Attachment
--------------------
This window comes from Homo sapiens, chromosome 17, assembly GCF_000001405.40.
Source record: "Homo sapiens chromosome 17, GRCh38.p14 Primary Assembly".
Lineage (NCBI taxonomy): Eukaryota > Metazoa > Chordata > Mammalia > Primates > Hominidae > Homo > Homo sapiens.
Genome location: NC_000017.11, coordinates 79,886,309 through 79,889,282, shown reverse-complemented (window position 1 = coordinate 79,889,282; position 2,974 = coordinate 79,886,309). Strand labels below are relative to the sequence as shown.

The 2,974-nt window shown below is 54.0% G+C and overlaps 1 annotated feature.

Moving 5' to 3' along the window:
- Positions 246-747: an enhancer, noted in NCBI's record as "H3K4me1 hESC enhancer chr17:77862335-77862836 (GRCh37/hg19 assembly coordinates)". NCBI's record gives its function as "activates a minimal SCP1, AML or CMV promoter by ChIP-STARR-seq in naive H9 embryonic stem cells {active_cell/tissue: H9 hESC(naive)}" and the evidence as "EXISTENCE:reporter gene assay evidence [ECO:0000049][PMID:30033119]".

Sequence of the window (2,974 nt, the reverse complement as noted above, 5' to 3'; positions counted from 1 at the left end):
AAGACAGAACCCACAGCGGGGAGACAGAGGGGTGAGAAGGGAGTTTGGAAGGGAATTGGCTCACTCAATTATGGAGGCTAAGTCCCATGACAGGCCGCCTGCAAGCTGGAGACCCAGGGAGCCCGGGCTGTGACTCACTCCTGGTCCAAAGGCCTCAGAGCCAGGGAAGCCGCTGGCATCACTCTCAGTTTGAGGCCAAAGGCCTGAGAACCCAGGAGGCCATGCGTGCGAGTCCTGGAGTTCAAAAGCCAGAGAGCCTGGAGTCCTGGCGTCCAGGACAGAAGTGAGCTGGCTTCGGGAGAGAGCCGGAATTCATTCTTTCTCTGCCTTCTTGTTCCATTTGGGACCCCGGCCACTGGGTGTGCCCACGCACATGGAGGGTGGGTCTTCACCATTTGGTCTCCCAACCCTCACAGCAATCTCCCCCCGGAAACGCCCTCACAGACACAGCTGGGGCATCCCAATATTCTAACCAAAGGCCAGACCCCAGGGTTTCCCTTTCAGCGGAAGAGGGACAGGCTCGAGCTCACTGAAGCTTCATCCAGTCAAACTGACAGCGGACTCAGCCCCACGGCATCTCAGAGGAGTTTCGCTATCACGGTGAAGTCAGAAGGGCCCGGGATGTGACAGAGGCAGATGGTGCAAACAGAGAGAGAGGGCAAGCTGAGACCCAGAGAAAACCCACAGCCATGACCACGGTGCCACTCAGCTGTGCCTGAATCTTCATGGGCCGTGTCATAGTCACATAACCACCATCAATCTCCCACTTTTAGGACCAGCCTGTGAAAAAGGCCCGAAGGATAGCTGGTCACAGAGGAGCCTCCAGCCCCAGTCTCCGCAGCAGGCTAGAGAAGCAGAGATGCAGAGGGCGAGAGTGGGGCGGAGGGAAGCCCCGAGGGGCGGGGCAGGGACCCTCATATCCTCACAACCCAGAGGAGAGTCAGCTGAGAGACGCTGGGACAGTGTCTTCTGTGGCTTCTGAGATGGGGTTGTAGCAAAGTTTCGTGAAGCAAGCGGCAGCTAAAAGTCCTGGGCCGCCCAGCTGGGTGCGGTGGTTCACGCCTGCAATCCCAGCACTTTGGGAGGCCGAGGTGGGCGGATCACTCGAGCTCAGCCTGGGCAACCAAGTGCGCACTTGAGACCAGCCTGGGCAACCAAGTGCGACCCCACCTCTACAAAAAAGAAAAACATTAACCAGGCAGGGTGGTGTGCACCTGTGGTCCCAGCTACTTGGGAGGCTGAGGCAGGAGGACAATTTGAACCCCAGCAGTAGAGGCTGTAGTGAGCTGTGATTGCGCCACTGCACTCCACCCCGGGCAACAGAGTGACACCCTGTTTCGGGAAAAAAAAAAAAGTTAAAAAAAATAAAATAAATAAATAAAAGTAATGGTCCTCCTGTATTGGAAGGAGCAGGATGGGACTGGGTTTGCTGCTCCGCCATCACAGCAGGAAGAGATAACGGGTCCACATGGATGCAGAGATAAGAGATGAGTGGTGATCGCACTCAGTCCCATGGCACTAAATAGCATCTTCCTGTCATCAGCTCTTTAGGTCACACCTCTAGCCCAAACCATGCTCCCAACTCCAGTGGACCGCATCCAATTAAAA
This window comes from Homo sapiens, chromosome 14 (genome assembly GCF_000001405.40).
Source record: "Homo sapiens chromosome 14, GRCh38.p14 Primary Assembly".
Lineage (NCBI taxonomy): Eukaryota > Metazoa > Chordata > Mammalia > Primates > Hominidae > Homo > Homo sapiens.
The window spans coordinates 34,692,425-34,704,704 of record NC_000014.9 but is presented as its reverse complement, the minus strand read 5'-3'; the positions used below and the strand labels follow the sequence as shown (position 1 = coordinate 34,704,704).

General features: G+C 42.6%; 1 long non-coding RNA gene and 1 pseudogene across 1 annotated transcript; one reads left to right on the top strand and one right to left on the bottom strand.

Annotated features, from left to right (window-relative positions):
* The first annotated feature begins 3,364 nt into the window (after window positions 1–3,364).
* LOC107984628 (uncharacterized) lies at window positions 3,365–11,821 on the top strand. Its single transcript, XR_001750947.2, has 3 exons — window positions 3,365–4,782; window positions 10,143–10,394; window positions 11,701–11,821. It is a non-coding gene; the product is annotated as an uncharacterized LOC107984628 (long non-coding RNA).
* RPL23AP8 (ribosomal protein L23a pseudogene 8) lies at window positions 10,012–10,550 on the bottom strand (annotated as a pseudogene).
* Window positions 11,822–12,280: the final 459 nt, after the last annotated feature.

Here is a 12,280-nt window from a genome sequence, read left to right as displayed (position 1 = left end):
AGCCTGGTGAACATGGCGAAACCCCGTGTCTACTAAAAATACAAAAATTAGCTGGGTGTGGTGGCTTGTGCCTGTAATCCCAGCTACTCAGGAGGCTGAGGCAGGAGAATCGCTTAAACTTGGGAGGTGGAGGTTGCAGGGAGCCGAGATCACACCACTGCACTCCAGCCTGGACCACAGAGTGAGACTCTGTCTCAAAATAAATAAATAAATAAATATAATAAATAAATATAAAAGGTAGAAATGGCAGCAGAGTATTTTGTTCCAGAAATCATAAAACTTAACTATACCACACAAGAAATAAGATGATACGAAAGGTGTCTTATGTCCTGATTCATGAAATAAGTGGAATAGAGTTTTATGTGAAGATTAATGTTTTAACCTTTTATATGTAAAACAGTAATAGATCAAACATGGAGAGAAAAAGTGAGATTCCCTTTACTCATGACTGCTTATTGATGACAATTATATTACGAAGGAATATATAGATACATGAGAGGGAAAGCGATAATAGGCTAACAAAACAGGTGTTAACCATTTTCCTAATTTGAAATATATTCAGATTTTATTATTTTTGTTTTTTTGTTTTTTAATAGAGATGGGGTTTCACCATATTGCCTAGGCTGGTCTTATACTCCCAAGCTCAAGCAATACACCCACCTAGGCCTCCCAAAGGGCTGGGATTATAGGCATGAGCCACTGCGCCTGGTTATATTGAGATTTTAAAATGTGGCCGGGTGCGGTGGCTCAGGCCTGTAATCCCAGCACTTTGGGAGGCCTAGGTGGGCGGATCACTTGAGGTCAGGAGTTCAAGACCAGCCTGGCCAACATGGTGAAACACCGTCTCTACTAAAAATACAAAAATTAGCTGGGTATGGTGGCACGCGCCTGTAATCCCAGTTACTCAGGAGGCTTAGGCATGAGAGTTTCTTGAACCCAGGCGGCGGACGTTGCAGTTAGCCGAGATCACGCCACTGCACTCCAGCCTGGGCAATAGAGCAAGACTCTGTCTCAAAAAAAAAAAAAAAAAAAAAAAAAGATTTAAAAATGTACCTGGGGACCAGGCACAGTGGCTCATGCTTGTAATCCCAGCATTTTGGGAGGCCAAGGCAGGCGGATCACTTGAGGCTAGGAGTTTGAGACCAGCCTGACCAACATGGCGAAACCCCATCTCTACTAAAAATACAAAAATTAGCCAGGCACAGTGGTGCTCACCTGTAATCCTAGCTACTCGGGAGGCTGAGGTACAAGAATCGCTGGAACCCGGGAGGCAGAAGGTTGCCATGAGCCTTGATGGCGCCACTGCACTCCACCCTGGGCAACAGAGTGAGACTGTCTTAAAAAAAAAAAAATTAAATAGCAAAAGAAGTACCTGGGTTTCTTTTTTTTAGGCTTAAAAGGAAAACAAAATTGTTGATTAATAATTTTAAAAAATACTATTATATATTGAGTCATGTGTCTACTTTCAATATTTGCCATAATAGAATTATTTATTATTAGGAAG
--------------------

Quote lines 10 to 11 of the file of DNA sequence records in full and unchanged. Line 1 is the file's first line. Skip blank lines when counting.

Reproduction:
This window comes from Homo sapiens, chromosome 14 (genome assembly GCF_000001405.40).
Source record: "Homo sapiens chromosome 14, GRCh38.p14 Primary Assembly".